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State v. Heier

Supreme Court of North Dakota

July 28, 2016

State of North Dakota, Plaintiff and Appellee
v.
Brandon Mark Heier, Defendant and Appellant

         Appeal from the District Court of Burleigh County, South Central Judicial District, the Honorable Gail Hagerty, Judge.

          Britta K. Demello Rice, Assistant State's Attorney, for plaintiff and appellee.

          Bobbi Brown Weiler, for defendant and appellant.

          OPINION

          McEvers, Justice.

         [¶ 1] Brandon Heier appeals from an order deferring imposition of sentence entered after he conditionally pled guilty to conspiracy to deliver a controlled substance and reserved the right to appeal the denial of his motion to suppress. Heier argues his right to be free from unreasonable searches and seizures was violated when an officer seized his backpack and transported it to the police department. We affirm.

         I

         [¶ 2] On December 3, 2014, the landlord of a Bismarck apartment building, called police to report an odor of marijuana coming from apartment 10. Heier's friend, Noah Hoffer, was the tenant renting apartment 10.

         [¶ 3] Three Bismarck Police officers responded to the call and noted an odor of marijuana coming from the apartment. Two of the officers left to secure a search warrant for the apartment, and Detective Jerry Stein arrived at the apartment building to assist with executing the search warrant. The landlord approached Stein and told Stein that he had warned Hoffer multiple times to stop smoking marijuana in the apartment, he received another complaint about marijuana use that day, he went to apartment 10 but no one was home, and he entered the apartment and found a black backpack. The landlord led Stein to apartment 1, showed him the backpack, told him there were three jars of marijuana in the backpack, attempted to hand the backpack to Stein, and said "Here you go; here's the backpack." Stein testified a strong odor of marijuana was emanating from the backpack, and he told the landlord to put the backpack on the table while he decided what to do. The landlord informed Stein that he had removed the backpack from apartment 10 and moved it to apartment 1, which was vacant. The landlord told Stein he looked in the backpack and saw three jars of marijuana, but Stein testified the backpack was zipped closed and he could not see what the bag contained.

         [¶ 4] Stein attempted to contact the officers who were securing the warrant for the apartment to request they also obtain a warrant for the backpack, but he was unable to reach them. Stein placed the backpack in his vehicle and later transported it to the police department. On December 10, 2014, Stein obtained a search warrant for the backpack and found three jars containing marijuana, a digital scale, and plastic baggies when he searched the bag.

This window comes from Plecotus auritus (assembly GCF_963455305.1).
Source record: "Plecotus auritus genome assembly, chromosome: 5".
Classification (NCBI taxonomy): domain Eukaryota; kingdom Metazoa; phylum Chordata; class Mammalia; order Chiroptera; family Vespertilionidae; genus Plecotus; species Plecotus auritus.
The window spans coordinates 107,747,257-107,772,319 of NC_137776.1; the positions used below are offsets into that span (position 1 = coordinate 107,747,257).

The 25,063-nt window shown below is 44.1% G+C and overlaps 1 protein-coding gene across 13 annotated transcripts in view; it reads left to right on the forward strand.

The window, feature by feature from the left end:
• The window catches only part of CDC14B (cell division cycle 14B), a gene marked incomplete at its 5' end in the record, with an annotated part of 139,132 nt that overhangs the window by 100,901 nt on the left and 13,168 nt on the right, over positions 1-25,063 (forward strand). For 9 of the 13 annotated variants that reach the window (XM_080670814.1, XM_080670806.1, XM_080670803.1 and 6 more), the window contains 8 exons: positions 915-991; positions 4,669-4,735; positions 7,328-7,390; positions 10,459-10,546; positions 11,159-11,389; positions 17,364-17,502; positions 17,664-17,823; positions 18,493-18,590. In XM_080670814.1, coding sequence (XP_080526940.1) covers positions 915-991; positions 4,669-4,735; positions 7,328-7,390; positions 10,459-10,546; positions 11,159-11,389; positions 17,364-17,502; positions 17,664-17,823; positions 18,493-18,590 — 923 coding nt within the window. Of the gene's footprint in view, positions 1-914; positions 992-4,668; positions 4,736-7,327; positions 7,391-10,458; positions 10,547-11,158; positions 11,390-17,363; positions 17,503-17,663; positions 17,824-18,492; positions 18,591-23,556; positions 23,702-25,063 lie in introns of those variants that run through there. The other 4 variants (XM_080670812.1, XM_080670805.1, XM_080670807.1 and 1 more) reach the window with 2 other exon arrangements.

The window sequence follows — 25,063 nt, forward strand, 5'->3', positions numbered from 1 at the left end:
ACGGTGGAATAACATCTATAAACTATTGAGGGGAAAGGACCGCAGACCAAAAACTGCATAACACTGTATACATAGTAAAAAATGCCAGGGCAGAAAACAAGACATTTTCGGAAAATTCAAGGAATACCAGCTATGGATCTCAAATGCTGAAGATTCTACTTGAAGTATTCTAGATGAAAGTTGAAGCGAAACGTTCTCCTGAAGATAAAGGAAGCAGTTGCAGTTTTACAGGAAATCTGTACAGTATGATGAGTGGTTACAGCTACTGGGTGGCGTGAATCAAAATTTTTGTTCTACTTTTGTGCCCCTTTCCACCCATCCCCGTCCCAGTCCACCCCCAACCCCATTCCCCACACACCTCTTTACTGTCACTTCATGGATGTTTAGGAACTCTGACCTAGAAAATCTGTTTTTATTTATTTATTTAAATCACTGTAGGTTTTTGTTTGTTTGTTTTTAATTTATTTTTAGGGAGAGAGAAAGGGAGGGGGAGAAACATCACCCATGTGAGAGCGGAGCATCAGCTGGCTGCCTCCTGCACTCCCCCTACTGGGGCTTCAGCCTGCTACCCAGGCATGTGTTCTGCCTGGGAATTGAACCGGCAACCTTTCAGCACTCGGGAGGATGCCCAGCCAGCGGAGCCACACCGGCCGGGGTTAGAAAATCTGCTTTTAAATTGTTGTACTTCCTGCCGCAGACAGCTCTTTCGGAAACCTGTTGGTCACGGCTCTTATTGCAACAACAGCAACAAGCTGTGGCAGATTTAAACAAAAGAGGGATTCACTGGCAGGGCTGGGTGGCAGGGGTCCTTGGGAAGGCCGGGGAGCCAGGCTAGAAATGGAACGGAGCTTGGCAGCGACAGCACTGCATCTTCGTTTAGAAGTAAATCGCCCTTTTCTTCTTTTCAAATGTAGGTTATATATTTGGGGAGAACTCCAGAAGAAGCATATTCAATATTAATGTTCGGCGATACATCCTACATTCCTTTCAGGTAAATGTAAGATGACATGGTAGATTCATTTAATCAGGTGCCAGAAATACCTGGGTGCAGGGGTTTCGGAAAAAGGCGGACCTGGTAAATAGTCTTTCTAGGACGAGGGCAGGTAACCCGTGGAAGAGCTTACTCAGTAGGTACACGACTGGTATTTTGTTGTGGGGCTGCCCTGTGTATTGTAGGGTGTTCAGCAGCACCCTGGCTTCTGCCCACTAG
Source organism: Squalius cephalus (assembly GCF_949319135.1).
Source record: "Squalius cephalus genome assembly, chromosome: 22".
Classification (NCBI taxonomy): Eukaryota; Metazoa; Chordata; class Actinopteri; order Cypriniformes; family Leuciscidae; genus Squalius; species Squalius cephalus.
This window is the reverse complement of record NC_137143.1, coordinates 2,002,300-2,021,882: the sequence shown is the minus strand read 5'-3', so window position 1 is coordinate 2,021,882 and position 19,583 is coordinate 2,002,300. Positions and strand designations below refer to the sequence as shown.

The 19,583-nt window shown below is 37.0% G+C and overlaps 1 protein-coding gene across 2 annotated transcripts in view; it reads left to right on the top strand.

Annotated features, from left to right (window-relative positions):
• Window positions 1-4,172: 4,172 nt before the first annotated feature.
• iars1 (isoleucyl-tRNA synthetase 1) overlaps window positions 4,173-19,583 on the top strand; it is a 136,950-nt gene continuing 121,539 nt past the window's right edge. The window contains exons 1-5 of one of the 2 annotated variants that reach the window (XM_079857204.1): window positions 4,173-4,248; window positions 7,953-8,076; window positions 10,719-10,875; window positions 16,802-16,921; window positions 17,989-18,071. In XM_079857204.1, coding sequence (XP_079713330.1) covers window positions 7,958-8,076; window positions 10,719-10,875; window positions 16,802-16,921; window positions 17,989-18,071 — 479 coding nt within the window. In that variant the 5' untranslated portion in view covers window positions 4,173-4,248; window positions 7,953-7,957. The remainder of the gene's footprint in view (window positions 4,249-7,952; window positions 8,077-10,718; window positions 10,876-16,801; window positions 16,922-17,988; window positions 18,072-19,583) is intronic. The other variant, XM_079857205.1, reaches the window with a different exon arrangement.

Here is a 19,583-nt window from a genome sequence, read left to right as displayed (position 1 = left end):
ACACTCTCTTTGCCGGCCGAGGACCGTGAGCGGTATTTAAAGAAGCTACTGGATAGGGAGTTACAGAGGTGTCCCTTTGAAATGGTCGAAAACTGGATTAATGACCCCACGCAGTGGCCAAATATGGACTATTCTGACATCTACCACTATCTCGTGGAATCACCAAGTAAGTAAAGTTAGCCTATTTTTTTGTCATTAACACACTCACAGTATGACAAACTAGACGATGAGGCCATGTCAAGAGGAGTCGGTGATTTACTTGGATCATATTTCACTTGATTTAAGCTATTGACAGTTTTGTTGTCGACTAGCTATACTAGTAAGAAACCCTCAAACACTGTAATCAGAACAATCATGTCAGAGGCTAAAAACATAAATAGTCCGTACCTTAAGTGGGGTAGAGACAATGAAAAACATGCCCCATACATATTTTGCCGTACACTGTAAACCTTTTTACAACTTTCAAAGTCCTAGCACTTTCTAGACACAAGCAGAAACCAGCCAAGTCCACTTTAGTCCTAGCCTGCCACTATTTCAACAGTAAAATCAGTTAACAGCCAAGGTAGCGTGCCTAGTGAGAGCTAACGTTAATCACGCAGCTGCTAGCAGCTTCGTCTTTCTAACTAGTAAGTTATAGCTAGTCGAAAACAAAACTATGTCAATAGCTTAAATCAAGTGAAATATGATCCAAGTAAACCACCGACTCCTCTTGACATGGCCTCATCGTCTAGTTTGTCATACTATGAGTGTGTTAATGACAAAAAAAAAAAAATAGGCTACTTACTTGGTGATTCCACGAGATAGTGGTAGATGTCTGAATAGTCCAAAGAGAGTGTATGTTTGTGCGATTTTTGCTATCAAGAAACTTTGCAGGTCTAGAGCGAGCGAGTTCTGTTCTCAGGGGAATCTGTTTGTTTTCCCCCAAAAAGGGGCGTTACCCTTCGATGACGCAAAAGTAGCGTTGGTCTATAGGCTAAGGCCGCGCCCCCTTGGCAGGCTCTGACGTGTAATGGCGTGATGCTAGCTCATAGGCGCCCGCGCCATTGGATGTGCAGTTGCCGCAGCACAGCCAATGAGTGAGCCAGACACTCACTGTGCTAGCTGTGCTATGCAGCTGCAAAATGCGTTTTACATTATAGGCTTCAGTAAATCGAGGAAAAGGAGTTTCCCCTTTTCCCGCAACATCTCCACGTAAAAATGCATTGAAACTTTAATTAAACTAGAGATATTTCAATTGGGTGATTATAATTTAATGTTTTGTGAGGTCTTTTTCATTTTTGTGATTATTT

[¶ 5] Heier was charged with conspiracy to deliver a controlled substance. He moved to suppress evidence, arguing law enforcement unlawfully seized the backpack and any evidence discovered after the seizure should be suppressed. After a hearing, the district court denied Heier's motion to suppress. The court concluded the seizure was not unreasonable because the backpack was removed from the apartment by the landlord, the landlord searched the bag, and Stein detected an odor of marijuana coming from the bag. Heier conditionally pled guilty, reserving the right to appeal the denial of his motion to suppress.

         II

         [¶ 6] Heier argues the district court erred in denying his motion to suppress because the police violated his Fourth Amendment rights when they seized and moved his backpack without a warrant.

         [¶ 7] We defer to the district court's factual findings in reviewing the court's ruling on a motion to suppress, and we resolve conflicts in testimony in favor of affirmance. State v. Nickel, 2013 ND 155, ¶ 12, 836 N.W.2d 405. The court's factual findings will not be reversed if there is sufficient competent evidence fairly capable of supporting the findings and the court's decision is not contrary to the manifest weight of the evidence. Id. Questions of law are fully reviewable, and the ultimate conclusion of whether the facts meet a particular legal standard is a question of law. Id.

         [¶ 8] The Fourth Amendment of the United States Constitution and Article I, Section 8 of the North Dakota Constitution give people the right to be secure in their persons, houses, papers, and effects against unreasonable searches and seizures. See Nickel, 2013 ND 155, ¶ 13, 836 N.W.2d 405. Heier's backpack is an "effect" entitled to protection from unreasonable searches or seizures. Cf. Nickel, at ¶ 14 (stating a wrapped package was an effect). "A 'search' occurs when an expectation of privacy that society is prepared to consider reasonable is infringed." Id. at ¶ 20 (quoting United States v. Jacobsen, 466 U.S. 109, 113 (1984)). "A 'seizure' of property ...


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